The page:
The first step to helping your children practice internet safety is understanding it yourself. Find out what apps your children are using and learn how they work; this includes any apps they may use for online schooling as well as games and social media. Below is a list of popular apps that predators can use to gain access to children.

A dating social media app that connects people based on location. Users are encouraged to meet in person. 
A messaging app that allows texts, video calls, photo sharing and voicemails with users worldwide.
Similar to Tinder but requires women to make the first contact. Kids and teens can create fake accounts and falsify their age. 
A live-streaming app that uses geolocation to share videos. Users can earn “coins” to “pay” minors for photos. 
Users can ask anonymous questions and is known for cyberbullying. 
A dating app geared toward the LGBTQ community based on user location. 
A popular with kids lets users create and share short videos. The app has “very limited privacy controls” and users can be exposed to cyberbullying and explicit content. 
One of the most popular social media apps in the world, Snapchat lets users take and share photos and videos. The app also lets people see your location. 
This self-proclaimed “addicting” video chat app lets users meet people in seconds.  
A location-based dating app that is supposed to prohibit people under 17 from sharing private photos. However, kids can easily create an account with a different age.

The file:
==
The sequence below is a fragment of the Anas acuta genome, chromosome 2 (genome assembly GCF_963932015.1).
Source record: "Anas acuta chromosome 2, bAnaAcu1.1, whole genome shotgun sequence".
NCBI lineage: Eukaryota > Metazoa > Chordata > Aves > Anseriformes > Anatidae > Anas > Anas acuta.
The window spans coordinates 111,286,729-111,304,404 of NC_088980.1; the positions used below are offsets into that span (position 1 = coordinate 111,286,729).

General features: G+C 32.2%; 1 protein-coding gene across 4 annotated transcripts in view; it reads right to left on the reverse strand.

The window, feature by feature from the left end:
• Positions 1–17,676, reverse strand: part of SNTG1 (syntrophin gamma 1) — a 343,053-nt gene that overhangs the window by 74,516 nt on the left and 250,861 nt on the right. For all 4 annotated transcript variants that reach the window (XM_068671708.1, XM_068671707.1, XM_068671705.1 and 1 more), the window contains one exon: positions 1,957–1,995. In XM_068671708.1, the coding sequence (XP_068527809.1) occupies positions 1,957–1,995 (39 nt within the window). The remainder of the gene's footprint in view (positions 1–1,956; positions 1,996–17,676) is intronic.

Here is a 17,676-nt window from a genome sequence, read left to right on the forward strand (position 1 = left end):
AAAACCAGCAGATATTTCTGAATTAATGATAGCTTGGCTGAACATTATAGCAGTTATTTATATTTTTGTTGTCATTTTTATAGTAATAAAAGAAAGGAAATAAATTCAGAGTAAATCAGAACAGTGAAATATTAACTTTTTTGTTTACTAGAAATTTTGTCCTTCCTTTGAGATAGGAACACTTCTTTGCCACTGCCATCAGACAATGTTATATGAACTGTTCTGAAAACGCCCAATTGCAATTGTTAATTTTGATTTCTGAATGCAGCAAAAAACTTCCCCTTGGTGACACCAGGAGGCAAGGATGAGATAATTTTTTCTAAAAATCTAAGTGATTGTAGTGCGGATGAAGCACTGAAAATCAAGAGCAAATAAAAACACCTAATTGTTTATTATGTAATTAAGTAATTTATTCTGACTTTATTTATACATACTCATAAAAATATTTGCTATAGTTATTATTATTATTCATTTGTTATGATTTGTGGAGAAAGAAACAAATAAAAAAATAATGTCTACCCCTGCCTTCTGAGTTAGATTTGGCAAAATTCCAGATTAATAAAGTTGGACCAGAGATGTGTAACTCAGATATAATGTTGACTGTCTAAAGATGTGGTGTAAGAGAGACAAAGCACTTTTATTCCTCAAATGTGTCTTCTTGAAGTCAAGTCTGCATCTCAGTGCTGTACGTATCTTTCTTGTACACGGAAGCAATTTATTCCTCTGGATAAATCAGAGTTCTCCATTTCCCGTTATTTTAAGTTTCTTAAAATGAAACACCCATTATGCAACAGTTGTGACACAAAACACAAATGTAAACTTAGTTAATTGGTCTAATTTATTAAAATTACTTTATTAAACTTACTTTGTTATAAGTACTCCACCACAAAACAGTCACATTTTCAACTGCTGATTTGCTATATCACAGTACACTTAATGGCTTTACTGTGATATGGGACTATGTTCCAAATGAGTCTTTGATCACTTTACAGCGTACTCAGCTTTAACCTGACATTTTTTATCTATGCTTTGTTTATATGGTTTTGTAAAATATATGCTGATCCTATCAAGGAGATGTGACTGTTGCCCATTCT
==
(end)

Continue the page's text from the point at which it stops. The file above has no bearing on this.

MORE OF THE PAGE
Kids can bypass traditional text messaging features using this app. Kik gives users unlimited access to anyone, anywhere, anytime. 
An anonymous social network that lets users share secrets with strangers. It also shows users’ location so people can meet up. 
Hot or Not 
The app lets users rate profiles, check out people in their area and chat with strangers. The goal of the app is to hook up. Knowing which apps your child is using is only half the battle. Parents also need to know how to identify if their child might be the target of a predator. Grooming is the process during which a child sexual offender draws a child in by gaining their trust in order to abuse the child while maintaining secrecy. The offender may also groom parents by persuading them of his or her trustworthiness with children. Sexual Grooming happens in six stages.  

1)    Targeting a Victim
2)    Gaining Trust
3)    Filling a Need
4)    Isolating the Victim
5)    Sexual Contact
6)    Maintaining Control

Talking with your child is a powerful tool for their safety. Check in with your child regularly about how they’re doing, and what is going on in their life, especially online. If they’re not talking to you, they may be talking to someone else.

We want parents to be well-equipped to protect their children online. Attached is a list of websites with resources for online safety in the age of social media, including a link that can help parents choose the right software to help them monitor their child’s online activities.

Please do not hesitate to contact your local police department if you have any concerns about your child’s online activities or safety.